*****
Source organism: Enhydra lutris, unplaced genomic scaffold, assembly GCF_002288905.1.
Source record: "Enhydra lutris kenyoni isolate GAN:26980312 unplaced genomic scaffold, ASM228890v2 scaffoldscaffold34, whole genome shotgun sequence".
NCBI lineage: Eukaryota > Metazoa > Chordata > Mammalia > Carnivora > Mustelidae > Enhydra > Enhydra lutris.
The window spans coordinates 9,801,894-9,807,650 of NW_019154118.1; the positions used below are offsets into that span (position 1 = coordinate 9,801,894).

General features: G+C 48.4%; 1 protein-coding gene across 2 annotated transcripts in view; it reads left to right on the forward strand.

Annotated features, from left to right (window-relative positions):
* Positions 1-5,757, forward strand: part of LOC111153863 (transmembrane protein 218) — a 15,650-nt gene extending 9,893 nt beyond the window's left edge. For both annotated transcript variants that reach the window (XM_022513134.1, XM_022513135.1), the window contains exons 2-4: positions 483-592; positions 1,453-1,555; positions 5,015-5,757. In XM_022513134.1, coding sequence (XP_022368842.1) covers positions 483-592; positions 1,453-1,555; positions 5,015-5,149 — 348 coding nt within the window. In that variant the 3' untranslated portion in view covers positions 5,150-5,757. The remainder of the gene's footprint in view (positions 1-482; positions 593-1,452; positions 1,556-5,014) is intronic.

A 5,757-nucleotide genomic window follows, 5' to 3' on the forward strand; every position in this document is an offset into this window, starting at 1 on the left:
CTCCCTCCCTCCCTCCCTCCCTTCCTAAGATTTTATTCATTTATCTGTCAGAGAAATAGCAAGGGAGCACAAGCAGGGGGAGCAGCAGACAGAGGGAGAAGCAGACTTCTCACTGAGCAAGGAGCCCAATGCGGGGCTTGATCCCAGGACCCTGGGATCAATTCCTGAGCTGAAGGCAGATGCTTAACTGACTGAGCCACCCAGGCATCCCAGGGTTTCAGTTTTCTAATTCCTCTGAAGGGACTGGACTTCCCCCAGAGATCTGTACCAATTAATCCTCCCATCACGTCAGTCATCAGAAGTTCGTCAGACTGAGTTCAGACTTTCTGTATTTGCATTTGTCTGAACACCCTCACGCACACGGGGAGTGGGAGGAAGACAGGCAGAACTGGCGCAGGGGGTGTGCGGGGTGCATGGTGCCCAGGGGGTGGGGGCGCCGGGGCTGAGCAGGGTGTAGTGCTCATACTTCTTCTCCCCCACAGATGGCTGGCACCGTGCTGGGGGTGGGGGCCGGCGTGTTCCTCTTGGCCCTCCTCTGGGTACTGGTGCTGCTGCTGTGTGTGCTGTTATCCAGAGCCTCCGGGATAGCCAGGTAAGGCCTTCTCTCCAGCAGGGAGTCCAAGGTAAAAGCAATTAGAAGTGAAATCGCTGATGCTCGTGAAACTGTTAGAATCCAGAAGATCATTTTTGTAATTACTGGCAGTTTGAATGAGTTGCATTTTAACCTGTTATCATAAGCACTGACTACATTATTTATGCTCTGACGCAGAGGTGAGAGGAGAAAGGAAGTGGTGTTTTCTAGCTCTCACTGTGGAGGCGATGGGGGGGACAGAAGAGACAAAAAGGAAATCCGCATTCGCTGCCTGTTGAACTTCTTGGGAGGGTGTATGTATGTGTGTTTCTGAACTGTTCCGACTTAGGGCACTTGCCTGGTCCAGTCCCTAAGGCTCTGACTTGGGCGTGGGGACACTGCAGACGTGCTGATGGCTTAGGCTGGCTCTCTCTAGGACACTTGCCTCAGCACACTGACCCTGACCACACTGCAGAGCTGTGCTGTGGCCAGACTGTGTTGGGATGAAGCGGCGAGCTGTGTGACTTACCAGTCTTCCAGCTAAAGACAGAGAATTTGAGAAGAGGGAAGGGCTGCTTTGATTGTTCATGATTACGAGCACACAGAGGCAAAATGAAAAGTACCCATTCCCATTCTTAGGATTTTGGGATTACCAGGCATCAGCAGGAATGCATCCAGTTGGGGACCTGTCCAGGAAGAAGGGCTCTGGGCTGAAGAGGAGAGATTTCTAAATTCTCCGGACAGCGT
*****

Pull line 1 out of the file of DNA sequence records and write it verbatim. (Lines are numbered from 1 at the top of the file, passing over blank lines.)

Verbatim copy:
Source organism: Enhydra lutris, unplaced genomic scaffold, assembly GCF_002288905.1.